In a move that could lead to a fundamental change in juvenile justice practices, the Board of Supervisors voted unanimously to look into dramatically expanding diversion programs for youth.
Supervisor Mark Ridley-Thomas, principal author of the motion, noted that shifting the juvenile justice system’s focus from punishment to mentoring, healing, restorative justice and similar techniques produces better outcomes for youth, while also saving taxpayer money. He noted the cost of keeping a teenager in a probation camp for year has risen to $247,000, and added that any involvement in the juvenile justice system increases a youth’s risk of dropping out of high school, becoming unemployed, and ending up homeless.
“This motion is centered on figuring out what works when it comes to serving and diverting youth, and then expanding and investing in those proven strategies,” Supervisor Ridley-Thomas said.
Supervisor Janice Hahn, the motion’s co-author, added, “All of our stakeholders recognize the need to devote resources to keeping kids out of jail and the importance of celebrating the potential of every child, devoid of any stigma that law enforcement contact may bring.”
Youth of color are disproportionately impacted at all stages of Los Angeles County’s juvenile justice system, and represent 95 percent of youth in probation camps and juvenile halls.
At present, diversion programs are unevenly spread out, vary widely in approach, and have limited funding. Supervisor Ridley-Thomas and Hahn’s motion calls for crafting a comprehensive, coordinated and expanded system countywide that also addresses racial disparities in access to diversion opportunities. It drew wide support from both County leaders and community stakeholders, many of whom testified before the Board over the course of an hour and half in favor of the motion.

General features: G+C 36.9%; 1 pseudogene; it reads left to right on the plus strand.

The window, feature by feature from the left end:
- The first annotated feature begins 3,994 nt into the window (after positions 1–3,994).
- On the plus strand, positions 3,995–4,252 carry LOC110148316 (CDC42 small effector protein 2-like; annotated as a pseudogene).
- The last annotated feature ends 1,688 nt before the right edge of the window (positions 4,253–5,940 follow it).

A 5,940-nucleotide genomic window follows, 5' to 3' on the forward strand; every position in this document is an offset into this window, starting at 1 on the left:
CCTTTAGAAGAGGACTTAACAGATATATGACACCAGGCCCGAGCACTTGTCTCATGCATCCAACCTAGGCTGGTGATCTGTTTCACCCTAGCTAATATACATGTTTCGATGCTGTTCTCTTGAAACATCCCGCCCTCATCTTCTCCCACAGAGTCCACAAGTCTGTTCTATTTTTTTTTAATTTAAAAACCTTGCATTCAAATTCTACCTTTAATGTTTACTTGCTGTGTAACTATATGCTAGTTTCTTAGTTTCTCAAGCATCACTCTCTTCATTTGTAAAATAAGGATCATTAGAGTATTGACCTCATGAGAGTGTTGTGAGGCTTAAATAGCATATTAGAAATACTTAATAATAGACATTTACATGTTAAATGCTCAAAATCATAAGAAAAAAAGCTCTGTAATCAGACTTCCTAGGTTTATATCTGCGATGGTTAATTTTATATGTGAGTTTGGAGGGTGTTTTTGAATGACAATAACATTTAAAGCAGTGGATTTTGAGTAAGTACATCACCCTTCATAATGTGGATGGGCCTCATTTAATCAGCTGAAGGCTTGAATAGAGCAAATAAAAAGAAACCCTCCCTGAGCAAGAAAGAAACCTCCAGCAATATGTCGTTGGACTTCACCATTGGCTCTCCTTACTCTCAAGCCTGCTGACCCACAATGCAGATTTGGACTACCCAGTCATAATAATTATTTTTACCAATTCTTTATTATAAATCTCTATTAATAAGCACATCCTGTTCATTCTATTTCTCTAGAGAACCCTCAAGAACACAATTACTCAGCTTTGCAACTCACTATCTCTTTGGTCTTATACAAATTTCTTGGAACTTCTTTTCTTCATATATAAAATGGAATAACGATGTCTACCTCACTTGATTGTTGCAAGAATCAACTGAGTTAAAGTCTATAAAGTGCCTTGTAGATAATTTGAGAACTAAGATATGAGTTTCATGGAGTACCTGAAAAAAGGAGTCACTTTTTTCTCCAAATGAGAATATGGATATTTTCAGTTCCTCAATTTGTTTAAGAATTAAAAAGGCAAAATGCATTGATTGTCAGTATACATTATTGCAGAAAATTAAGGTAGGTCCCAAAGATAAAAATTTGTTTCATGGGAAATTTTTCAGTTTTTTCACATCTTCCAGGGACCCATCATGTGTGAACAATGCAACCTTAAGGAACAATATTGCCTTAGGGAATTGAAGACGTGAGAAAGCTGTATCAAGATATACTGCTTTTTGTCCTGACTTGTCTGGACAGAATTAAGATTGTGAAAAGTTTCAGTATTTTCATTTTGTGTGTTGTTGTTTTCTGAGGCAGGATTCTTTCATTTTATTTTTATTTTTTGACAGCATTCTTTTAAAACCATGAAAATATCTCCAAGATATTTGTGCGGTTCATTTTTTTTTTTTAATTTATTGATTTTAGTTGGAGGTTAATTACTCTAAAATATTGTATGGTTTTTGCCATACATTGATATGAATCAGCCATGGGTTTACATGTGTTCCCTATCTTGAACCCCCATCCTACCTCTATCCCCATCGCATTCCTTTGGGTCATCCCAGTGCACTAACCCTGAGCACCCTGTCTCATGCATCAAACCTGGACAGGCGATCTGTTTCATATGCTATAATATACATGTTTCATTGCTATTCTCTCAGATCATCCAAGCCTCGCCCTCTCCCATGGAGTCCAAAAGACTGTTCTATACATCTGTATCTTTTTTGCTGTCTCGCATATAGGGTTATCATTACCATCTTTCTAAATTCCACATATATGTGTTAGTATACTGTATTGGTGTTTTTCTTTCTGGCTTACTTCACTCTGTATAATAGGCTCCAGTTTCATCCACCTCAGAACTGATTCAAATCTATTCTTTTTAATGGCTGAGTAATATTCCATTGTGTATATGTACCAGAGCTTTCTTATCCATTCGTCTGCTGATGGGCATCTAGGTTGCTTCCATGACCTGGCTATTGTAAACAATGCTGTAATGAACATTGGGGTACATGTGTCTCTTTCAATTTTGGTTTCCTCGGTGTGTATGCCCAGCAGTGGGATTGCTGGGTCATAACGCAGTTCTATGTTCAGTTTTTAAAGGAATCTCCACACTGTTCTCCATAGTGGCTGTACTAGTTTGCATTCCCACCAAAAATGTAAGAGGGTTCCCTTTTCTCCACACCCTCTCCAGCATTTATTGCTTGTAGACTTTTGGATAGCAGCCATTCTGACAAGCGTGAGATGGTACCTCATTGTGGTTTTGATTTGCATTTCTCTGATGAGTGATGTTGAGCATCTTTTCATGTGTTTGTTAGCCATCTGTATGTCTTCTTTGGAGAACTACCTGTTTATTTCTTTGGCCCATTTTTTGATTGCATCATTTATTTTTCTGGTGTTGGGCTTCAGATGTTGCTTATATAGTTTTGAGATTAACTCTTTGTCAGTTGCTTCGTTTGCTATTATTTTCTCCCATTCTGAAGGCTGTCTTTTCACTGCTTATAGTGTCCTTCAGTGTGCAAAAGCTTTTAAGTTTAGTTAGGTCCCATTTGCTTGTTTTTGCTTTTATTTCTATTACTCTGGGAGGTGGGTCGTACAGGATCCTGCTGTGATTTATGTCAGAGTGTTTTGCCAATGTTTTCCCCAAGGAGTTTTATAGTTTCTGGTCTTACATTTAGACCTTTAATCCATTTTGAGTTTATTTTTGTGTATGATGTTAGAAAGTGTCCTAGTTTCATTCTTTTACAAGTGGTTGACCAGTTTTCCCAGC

“We’re in full support of the motion because it further gives us the opportunity to keep children out of the justice system or to minimize their involvement in it,” newly hired Chief Deputy Probation Officer Sheila Mitchell said. “Children that don’t pose a risk to public safety need not be in the juvenile justice system.”
“It is important to keep children out of the court system, out of custody, and out of the juvenile justice system entirely,” Acting Public Defender Kelly Emling said. “The stigma alone of being attached to a court case, or being attached to probation, is a very deep stigma for a child (but) outcomes have been shown to improve with any type of diversion effort.”
Cheryl Bonacci, program director for the Anti-Recidivism Coalition, said the current punitive approach has not been effective. “I’ve sat with too many 12- and 13-year olds who don’t belong in juvenile hall, and who would’ve benefited a lot more from a restorative pathway than punishment without proper support and guidance,” she said. “I’ve seen too many teenagers who’ve been locked up over and over, and moved around the probation camp system without success, only to end up in adult court at the age of 16 on a case that has them set to be thrown away.”
Dr. Robert Ross, President and CEO of The California Endowment, explained that many youths’ problematic behavior can often be traced to childhood trauma, such as physical and sexual abuse, witnessing family or community violence, emotional neglect, separation from parents and caregivers due to incarceration or deportation, and other factors. He added that when immature brains are traumatized, the ability to make rational decisions is impaired.
“We have criminalized too much of what ails young people across this country,” Dr. Ross said. “We must prioritize ways of helping to hold them accountable while keeping them out of the justice system.”
“There’s no question that young people need to be held responsible for their actions, but in a way that’s supportive,” Dr. Ross added. “Punishment and incarceration are not the only ways.”